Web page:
Dangerous Prototypes, my favorite hardware-hacking rock band, gives out the PCB’s left over from their prototyping process. It’s a clever promotion and I love free stuff, so I snagged one of their PCB ‘coupons’ a few weeks ago and built a breakout for the FTDI FT311, an Android-to-damn-near-everything bridge. Check it!
The FT311 is an Android Open Accessory host, which means it gives Android apps full-speed access to circuits. Through this, I can build an app that talks to UART, SPI, I2C, or plain old I/O – this thing lets me connect my phone to virtually anything.
Dangerous Prototypes’ products are almost all surface-mount, so I used the same special prototyping tools I use for client work. I applied Zephpaste solder paste (amazing quality, easy to clean, and made in America) with a fine-tipped syringe, and populated components I ordered from Mouser.
To solder the joints, I busted out The Hotness, my custom reflow oven made from Hurricane Sandy salvage. The board took about 20 seconds at 170° to reflow into beautiful, factory-perfect fillets.
I added the USB port and through-hole headers manually. In a factory, the reflow oven has infrared lamps with programmable hot spots that would give the USB port extra heat. Technicians would also use a wave solderer to zap the headers all at once. But grandpa-style worked fine – this took about 20 minutes start to finish! Perhaps new features for Hotness 2.0?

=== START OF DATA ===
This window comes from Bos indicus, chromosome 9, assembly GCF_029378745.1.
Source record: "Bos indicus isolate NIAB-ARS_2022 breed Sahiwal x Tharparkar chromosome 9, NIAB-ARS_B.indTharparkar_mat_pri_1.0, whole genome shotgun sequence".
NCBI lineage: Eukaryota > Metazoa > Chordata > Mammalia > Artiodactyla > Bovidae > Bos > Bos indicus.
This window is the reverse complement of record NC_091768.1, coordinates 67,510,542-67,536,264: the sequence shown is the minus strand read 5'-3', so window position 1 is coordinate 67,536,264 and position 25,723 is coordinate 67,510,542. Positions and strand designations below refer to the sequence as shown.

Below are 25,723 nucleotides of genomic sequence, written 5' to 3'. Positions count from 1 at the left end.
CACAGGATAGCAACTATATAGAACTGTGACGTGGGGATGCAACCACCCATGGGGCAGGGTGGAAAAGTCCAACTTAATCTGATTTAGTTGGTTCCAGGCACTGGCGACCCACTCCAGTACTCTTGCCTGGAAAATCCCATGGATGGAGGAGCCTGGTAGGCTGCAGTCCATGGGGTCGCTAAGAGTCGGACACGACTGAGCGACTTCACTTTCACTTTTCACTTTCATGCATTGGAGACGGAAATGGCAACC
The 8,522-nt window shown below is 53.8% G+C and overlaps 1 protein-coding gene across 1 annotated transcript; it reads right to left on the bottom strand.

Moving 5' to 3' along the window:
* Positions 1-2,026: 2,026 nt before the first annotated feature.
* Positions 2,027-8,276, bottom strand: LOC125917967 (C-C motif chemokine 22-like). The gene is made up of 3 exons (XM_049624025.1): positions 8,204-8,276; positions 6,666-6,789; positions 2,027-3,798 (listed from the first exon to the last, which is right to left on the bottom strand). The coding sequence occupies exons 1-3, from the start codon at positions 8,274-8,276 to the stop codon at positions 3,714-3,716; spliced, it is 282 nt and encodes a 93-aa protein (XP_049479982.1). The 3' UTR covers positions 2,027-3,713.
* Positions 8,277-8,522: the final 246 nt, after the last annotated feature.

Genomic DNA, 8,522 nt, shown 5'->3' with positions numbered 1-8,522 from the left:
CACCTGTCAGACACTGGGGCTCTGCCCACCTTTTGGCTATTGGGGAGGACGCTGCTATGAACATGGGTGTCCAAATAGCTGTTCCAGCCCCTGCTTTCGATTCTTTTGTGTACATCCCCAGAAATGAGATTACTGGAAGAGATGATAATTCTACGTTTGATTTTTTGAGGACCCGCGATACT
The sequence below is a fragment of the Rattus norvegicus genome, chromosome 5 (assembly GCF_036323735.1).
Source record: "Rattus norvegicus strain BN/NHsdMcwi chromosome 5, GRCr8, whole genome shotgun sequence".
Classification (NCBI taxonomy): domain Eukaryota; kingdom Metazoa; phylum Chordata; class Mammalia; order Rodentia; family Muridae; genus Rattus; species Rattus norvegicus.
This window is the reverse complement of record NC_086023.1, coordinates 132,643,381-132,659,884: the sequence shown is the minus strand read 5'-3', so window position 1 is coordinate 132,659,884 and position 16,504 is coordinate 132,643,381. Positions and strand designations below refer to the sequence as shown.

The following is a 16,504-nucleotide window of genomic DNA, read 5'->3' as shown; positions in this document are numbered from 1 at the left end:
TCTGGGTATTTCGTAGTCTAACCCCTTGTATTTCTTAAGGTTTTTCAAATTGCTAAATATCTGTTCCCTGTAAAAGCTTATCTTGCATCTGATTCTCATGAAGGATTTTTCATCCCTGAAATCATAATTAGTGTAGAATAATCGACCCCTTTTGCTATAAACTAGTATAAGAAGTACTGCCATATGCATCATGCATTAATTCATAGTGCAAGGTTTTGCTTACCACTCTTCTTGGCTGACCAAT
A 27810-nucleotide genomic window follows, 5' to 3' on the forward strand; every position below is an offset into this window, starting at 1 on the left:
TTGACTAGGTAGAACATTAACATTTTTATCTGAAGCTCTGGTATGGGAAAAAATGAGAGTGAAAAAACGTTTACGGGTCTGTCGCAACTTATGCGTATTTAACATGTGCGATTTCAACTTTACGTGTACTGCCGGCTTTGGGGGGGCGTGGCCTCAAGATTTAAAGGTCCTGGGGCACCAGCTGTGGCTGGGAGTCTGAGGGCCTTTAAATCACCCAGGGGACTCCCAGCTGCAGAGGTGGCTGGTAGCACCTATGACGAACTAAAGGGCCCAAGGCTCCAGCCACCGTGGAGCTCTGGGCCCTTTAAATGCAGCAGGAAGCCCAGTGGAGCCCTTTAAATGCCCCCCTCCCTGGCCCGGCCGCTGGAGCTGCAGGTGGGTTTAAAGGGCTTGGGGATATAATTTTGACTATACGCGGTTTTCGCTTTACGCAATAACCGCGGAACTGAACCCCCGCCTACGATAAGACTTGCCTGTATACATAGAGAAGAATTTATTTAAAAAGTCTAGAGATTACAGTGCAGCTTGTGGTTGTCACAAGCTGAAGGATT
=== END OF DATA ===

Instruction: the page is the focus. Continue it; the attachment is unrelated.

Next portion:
Also, big shout-out to Panavise, makers of the goddamned handiest circuit tool around. If you build a board a week, a Panavise will change your life.
6 thoughts on “Mini-Project: Dangerous Prototypes FT311 Build”
Would you have done this if soldering by hand? I got one of these breakouts before looking at the layout and the close proximity of parts looks daunting…I wish a lot of the parts were put on the back so there was more space to solder them in…
Definitely! As long as none of the components are in leadless packages like QFN or BGA, soldering surface-mount by hand is easy. Just apply lots of flux (we have at the space), hold the component with fine tweezers, and transfer balls of solder to each pin from the tip of your iron.
hey!!! can anyone help me in designing an ft311 ADK board for interfacing android devices with external hardware
That’s pretty much what this is. All of Dangerous Prototypes’ products, including this one, are open hardware – look around and you can find their schematics and board files.
can u plz look around and tell me how it works…??? im a fresher and dont knw anything abt microcontrollers…learning everything….in my summer vacation..can u help????
Read the FT311 Datasheet and documentation – that should give you enough information to get started. If those docs bamboozle you, perhaps you should begin circuits with a simpler project or one involving more pre-built modules.